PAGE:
Kaif never delivered on his batting promise, ending up as a good player but clearly short of the highest class. But I've omitted to mention the participant in that Test match that gave me the most joy. Murali Kartik was, at 24, an experienced first-class bowler, but he was in only his second Test. A traditionalist even at the age of nine, I had to marvel at his gifts. He had every conceivable asset that a left-armer can have: an easy, classical approach, wonderful control of loop and flight, a deadly arm ball, and a stock ball that turned sharply; perhaps not quite Bedi, but surely a talent in the Dilip Doshi ilk, and Doshi was a wonderful bowler. He bowled tirelessly on the most unhelpful of pitches, had multiple good appeals turned down and was not flattered by figures of 3 for 123. In the nine years following that day, little has changed in Kartik's game. If anything, his control has gotten even better, as he has displayed his effectiveness in both limited overs formats. But as far as Indian cricket is concerned, Murali Kartik is the man of no luck. Always poorly treated by Sourav Ganguly, his nadir came in Sydney on 6 Jan 2004 when Parthiv Patel missed a regulation stumping (Ricky Ponting, no less) off Kartik's bowling that ended up costing India a series win- and Kartik his place in the team. He returned to bowl India to a test win in Mumbai, and was dropped two games later. He fought his way back into the one-day side in 2007, bamboozling Australia once again with a magical 6 for 27- only to be dropped a month later. He was in the team for the home series against South Africa this year, only to pick up a freak injury at the last minute and be ignored when fit again- for Pragyan Ojha.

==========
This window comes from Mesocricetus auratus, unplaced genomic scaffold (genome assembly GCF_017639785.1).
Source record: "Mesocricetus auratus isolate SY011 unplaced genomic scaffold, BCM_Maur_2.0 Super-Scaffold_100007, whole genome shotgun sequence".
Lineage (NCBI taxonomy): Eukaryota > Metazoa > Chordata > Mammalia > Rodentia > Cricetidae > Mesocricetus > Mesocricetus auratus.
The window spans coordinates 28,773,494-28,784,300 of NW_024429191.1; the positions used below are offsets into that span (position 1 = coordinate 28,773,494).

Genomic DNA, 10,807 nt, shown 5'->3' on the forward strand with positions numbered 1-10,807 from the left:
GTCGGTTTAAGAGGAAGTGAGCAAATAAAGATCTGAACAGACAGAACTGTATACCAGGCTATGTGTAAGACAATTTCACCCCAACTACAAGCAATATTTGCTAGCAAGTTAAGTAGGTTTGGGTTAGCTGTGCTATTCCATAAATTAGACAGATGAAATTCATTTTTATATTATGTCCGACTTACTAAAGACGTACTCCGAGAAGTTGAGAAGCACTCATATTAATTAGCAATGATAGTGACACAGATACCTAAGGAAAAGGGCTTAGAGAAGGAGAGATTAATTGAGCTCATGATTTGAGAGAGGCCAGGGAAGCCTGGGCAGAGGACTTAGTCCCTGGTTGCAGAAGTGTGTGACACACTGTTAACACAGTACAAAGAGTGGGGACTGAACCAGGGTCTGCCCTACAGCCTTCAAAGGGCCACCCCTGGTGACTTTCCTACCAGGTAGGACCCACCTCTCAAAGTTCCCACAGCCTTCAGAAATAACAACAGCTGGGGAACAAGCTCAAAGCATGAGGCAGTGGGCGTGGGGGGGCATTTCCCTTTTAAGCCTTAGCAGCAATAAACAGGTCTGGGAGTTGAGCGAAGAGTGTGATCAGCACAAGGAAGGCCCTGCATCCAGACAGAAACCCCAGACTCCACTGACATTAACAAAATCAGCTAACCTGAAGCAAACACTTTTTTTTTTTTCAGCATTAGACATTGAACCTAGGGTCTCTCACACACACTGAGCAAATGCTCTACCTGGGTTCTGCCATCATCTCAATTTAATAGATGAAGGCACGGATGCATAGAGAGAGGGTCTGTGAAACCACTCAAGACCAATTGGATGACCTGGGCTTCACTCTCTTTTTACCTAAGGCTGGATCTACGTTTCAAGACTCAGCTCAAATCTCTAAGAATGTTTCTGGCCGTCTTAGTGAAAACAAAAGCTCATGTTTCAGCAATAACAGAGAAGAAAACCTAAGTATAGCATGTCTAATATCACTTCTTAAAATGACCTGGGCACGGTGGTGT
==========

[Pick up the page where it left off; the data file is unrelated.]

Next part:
I have watched Pragyan Ojha bowl on several occasions; and not only is he no Murali Kartik- if it were not for a distinctly dodgy action that helps him get some turn, he would be firmly in the Nicky Boje class of left-armer. He has no flight, no guile, a defensive instinct. When I think of the fact that Goel and Shivalkar were not taken on foreign tours, and that Pragyan Ojha a time of relative poverty for Indian spin bowling, with Chawla struggling and Mishra inconsistent, you might be fooled into thinking that India has no true partner for Harbhajan Singh. But now, as ever, that is false. Murali Kartik is a world-class talent who, on current form, would walk into any test side bar Sri Lanka. He should be taking wickets for India, not Middlesex, earning in a living in Tests, not county Twenty20s. Mr. Srikkanth, it's not too late to remedy the mistakes your predecessors made. 32 is not old for a spinner- Grimmett was a Test debutant at 33, as was the aforementioned Doshi, who went on to 100 plus Test wickets for India. Kartik can be just as effective filling in for Kumble as Doshi was succeeding Bedi. Give another chance to a man whose time has come.